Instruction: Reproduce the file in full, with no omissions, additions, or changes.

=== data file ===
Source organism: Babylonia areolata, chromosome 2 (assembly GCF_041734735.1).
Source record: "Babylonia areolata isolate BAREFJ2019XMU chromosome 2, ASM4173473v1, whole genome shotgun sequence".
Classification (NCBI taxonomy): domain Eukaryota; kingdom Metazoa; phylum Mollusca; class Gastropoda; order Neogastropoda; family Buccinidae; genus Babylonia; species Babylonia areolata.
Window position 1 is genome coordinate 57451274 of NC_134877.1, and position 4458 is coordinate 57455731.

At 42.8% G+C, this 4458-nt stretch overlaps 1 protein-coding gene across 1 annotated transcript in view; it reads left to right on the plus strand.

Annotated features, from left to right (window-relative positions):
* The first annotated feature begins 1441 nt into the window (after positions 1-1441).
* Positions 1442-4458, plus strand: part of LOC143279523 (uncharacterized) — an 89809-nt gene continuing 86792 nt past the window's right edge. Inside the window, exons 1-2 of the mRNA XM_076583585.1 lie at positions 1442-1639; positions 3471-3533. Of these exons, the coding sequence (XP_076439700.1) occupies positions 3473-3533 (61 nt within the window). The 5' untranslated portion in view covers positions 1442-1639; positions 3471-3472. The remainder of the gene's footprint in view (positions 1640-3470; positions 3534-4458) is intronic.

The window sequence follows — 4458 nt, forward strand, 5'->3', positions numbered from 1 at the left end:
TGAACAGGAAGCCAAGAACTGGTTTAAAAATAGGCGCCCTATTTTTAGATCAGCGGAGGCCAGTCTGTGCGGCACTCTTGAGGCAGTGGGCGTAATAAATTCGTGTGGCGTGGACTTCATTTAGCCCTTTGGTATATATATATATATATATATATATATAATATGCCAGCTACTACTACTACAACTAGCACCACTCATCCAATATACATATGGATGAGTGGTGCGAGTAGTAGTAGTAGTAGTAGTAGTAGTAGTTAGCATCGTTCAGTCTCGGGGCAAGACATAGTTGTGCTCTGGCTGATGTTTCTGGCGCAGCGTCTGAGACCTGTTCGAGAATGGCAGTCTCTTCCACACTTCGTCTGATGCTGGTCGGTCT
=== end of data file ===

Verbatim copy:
Source organism: Babylonia areolata, chromosome 2 (assembly GCF_041734735.1).
Source record: "Babylonia areolata isolate BAREFJ2019XMU chromosome 2, ASM4173473v1, whole genome shotgun sequence".
Classification (NCBI taxonomy): domain Eukaryota; kingdom Metazoa; phylum Mollusca; class Gastropoda; order Neogastropoda; family Buccinidae; genus Babylonia; species Babylonia areolata.
Window position 1 is genome coordinate 57451274 of NC_134877.1, and position 4458 is coordinate 57455731.

At 42.8% G+C, this 4458-nt stretch overlaps 1 protein-coding gene across 1 annotated transcript in view; it reads left to right on the plus strand.

Annotated features, from left to right (window-relative positions):
* The first annotated feature begins 1441 nt into the window (after positions 1-1441).
* Positions 1442-4458, plus strand: part of LOC143279523 (uncharacterized) — an 89809-nt gene continuing 86792 nt past the window's right edge. Inside the window, exons 1-2 of the mRNA XM_076583585.1 lie at positions 1442-1639; positions 3471-3533. Of these exons, the coding sequence (XP_076439700.1) occupies positions 3473-3533 (61 nt within the window). The 5' untranslated portion in view covers positions 1442-1639; positions 3471-3472. The remainder of the gene's footprint in view (positions 1640-3470; positions 3534-4458) is intronic.

The window sequence follows — 4458 nt, forward strand, 5'->3', positions numbered from 1 at the left end:
TGAACAGGAAGCCAAGAACTGGTTTAAAAATAGGCGCCCTATTTTTAGATCAGCGGAGGCCAGTCTGTGCGGCACTCTTGAGGCAGTGGGCGTAATAAATTCGTGTGGCGTGGACTTCATTTAGCCCTTTGGTATATATATATATATATATATATATATAATATGCCAGCTACTACTACTACAACTAGCACCACTCATCCAATATACATATGGATGAGTGGTGCGAGTAGTAGTAGTAGTAGTAGTAGTAGTAGTTAGCATCGTTCAGTCTCGGGGCAAGACATAGTTGTGCTCTGGCTGATGTTTCTGGCGCAGCGTCTGAGACCTGTTCGAGAATGGCAGTCTCTTCCACACTTCGTCTGATGCTGGTCGGTCT